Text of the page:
Trans kids in Greater Cleveland find support in their schools
Greater Cleveland school staff and administrators are advocating for transgender students, making their voices heard in Columbus.
School board members from several Cleveland suburbs submitted testimony to state legislators in opposition to the bill.
House Bill 6 “is both deeply inequitable and goes against the values that we stand for in Shaker Heights,” according to a letter from the Shaker Heights Board of Education.
Malia Lewis, a member of the Cleveland Heights-University Heights school board, told legislators in April. She said banning transgender girls, especially those in adolescence, from playing sports is “just plain mean.”
“Why would you deliberately deny the benefits of participating in sports to children who could use those benefits the most?” she asked in her statement.
Lewis wrote that her district recently worked with OHSAA to ensure that one of their transgender students could play sports at Heights High.
“The OHSAA policy is working,” she said. “There is no reason for House Bill 6 to impose additional draconian rules upon children in K-12 sports. This legislation is unnecessary and cruel.”
From 8th grader to activist
Anderson, along with her sister, Alison, and her mother, has also raised her voice to stand up for transgender Ohioans. She has addressed legislators at hearings, attended rallies, and even appeared on TV.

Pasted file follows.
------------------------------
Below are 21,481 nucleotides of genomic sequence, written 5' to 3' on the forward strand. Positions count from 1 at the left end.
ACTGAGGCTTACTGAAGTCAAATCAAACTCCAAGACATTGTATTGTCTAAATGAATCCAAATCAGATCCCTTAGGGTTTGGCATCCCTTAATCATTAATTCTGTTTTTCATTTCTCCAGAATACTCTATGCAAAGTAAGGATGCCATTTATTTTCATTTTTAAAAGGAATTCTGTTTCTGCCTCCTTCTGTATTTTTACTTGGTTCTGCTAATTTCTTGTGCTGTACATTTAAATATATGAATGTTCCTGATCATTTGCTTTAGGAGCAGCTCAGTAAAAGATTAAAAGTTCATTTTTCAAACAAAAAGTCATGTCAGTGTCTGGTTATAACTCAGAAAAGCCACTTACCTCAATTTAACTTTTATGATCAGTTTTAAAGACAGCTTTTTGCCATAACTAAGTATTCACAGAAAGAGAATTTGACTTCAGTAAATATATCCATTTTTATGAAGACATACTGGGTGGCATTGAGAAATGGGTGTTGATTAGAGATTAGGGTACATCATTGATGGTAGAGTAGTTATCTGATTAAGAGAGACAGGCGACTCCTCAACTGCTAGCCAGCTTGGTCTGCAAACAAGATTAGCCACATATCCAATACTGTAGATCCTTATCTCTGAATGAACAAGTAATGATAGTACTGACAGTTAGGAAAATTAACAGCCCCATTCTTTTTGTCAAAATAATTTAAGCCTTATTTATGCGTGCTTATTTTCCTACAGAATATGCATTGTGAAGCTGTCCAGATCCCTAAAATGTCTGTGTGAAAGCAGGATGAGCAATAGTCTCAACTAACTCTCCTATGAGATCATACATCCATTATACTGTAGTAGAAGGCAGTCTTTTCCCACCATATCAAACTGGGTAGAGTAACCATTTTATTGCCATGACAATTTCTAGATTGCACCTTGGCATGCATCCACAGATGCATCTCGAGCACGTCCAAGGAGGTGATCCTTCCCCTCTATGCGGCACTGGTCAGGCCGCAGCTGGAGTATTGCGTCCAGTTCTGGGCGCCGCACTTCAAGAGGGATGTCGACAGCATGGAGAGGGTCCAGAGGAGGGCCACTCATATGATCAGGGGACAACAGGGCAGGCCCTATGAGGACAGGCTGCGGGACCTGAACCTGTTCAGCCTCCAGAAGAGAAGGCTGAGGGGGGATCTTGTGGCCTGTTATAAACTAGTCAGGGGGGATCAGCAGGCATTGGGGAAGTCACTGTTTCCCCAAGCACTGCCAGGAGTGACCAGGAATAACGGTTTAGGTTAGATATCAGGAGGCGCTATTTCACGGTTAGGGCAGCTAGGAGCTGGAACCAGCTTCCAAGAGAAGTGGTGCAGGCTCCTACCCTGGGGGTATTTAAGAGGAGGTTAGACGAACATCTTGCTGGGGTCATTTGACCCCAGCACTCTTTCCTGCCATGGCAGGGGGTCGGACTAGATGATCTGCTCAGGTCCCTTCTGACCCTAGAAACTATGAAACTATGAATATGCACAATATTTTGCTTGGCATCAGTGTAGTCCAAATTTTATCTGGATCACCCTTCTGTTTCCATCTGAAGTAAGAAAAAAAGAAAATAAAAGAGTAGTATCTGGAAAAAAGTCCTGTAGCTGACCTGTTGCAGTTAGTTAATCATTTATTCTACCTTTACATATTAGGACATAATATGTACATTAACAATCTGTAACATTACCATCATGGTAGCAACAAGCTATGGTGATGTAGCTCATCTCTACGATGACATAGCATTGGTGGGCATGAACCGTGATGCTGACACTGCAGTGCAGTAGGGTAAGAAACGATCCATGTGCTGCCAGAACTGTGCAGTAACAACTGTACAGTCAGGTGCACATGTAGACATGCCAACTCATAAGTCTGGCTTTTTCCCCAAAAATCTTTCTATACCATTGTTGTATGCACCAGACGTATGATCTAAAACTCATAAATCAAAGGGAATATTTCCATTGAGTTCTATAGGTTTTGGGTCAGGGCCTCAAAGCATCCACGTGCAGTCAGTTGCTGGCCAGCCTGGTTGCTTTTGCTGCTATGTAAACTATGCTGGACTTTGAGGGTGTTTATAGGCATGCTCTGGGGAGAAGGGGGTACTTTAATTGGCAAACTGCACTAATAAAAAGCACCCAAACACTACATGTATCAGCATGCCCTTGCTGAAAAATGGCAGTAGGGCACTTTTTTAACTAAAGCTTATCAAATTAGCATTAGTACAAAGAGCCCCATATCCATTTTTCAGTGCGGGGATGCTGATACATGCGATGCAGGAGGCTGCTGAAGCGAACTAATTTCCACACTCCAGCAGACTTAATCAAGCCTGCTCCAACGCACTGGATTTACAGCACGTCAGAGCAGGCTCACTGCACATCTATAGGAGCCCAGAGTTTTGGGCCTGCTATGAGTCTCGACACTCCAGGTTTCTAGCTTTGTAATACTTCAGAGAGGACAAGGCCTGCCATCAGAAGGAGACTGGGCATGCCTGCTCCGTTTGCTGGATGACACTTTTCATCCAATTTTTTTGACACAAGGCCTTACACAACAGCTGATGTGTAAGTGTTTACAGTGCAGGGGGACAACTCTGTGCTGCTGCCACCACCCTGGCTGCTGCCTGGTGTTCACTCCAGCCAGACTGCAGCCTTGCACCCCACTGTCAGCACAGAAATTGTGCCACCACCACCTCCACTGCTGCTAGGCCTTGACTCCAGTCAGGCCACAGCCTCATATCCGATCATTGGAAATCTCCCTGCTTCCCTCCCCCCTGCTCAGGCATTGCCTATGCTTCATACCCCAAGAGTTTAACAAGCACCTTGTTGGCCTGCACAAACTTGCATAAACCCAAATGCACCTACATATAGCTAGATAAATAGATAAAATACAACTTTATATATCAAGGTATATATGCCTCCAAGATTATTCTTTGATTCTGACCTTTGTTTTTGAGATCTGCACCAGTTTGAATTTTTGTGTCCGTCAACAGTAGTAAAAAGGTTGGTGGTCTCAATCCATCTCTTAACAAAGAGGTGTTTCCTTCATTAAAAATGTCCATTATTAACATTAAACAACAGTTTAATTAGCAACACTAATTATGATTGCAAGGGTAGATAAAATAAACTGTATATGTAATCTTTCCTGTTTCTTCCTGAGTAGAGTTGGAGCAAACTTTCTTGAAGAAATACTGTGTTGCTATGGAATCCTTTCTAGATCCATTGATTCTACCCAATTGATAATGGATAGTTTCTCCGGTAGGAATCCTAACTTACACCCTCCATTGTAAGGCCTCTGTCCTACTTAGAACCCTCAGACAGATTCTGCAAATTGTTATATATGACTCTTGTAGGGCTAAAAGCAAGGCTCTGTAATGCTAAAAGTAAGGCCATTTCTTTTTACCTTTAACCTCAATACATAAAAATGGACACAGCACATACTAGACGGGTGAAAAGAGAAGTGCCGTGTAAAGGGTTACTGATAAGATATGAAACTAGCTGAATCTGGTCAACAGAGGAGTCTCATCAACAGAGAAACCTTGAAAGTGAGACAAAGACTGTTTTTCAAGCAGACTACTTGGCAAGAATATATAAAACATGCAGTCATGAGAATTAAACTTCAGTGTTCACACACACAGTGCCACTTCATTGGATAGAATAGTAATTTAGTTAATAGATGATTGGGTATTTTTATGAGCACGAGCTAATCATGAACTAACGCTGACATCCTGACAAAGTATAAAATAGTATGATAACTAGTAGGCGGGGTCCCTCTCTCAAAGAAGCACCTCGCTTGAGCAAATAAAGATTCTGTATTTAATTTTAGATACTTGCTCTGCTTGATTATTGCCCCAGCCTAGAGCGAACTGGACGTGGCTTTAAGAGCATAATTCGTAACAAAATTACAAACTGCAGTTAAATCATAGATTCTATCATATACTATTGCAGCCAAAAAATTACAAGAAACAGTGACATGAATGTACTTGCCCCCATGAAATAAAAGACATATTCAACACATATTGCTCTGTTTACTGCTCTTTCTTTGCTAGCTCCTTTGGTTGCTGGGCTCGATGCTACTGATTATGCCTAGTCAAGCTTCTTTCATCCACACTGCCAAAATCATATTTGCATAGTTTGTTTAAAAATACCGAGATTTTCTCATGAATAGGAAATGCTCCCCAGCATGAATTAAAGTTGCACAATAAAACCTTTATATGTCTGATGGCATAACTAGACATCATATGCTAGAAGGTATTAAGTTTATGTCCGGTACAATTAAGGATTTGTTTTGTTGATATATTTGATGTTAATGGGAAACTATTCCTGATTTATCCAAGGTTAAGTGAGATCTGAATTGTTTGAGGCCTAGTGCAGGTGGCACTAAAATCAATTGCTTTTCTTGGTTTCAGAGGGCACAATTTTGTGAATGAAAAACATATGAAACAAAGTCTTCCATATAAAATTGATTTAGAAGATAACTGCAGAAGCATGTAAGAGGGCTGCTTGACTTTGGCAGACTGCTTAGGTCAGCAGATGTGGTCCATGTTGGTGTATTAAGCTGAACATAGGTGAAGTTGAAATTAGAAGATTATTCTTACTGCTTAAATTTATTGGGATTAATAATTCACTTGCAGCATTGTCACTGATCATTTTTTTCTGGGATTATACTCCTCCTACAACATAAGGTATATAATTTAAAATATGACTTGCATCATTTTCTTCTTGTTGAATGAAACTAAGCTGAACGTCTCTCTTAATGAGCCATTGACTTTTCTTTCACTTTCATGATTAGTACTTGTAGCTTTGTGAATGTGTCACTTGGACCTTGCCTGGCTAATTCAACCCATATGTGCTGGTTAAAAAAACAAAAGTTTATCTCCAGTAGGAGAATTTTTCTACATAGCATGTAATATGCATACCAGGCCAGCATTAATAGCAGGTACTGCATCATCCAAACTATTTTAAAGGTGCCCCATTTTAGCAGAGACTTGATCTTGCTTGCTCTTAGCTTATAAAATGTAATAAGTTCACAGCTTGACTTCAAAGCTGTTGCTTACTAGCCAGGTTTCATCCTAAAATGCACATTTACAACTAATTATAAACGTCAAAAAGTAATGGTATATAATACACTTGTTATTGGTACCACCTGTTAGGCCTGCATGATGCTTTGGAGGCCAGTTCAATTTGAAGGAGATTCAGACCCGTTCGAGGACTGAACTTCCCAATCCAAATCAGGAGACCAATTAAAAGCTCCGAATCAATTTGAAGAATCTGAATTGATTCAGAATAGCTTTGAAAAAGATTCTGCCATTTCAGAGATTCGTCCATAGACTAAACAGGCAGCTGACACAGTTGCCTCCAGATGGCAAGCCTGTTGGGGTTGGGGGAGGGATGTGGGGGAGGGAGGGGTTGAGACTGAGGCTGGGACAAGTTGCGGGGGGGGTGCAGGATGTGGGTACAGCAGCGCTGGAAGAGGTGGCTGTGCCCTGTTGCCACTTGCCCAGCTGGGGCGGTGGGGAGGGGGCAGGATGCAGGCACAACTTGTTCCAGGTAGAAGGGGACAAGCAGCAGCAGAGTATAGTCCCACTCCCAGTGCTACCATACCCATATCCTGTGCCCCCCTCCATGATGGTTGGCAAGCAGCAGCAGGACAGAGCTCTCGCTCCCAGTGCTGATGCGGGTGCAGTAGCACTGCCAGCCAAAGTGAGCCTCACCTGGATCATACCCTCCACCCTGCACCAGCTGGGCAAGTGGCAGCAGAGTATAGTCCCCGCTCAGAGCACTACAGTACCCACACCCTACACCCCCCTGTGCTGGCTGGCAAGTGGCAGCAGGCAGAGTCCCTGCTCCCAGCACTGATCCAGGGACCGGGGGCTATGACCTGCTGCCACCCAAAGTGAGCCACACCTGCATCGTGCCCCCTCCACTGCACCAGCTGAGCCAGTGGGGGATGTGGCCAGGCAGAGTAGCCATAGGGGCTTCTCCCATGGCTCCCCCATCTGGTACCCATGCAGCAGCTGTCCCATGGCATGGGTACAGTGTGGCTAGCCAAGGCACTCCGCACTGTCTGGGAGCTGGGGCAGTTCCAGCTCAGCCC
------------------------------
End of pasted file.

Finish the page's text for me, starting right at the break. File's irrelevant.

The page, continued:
As a shy 8th grader, public speaking was nerve-wracking for Anderson. But it’s worth it, she said.
“I’ve wanted to do it because these bills are crucial and I don’t see a lot of trans people speaking out, especially young trans people,” she said. “I feel like every kid in Ohio should be treated the same no matter what their gender is.”
She told Signal Cleveland she’s also standing up for herself.
“I really want to play on the girls’ soccer team, and if [the bill] passes, then I’m going to have to go on the guys’ team. First of all, I don’t think that would be fair, and second of all, I’d probably get bullied,” she said. “And I think I’d have to go in the guys’ locker room too, which is just also weird.”
More threats ahead
In addition to HB 6, there are other bills making their way through the Ohio statehouse that target LGBTQ+ youth. HB 8, “The Parent Bill of Rights,” would require teachers and school staff to out LGBTQ+ students to their parents. Teachers and counselors would be required to share any information a student tells them about their sexuality. Even in a case when a student hasn’t told their parent.
HB 68 would outlaw gender affirming healthcare. HB 183 would require trans students to use bathrooms and locker rooms that don’t align with their identities. Anderson’s mother said if HB 68, which directly threatens her daughter’s access to healthcare, were to pass, her family would need to leave the state.
She encouraged other parents of trans students to support their kids by speaking out against these bills.
“Parents, please support your kids because that’s what really matters,” she said. “Once you see other parents supporting [their kids], it’s much easier to get involved in groups and make your voices heard.” she said.
UPDATE 6/16/23: On Wednesday, June 14, the Ohio House Public Health Policy Committee approved a new substitute version of SB 68 that now includes HB 6. Having passed through the committee, the new SB 68 will go before the full House of Representatives for a vote.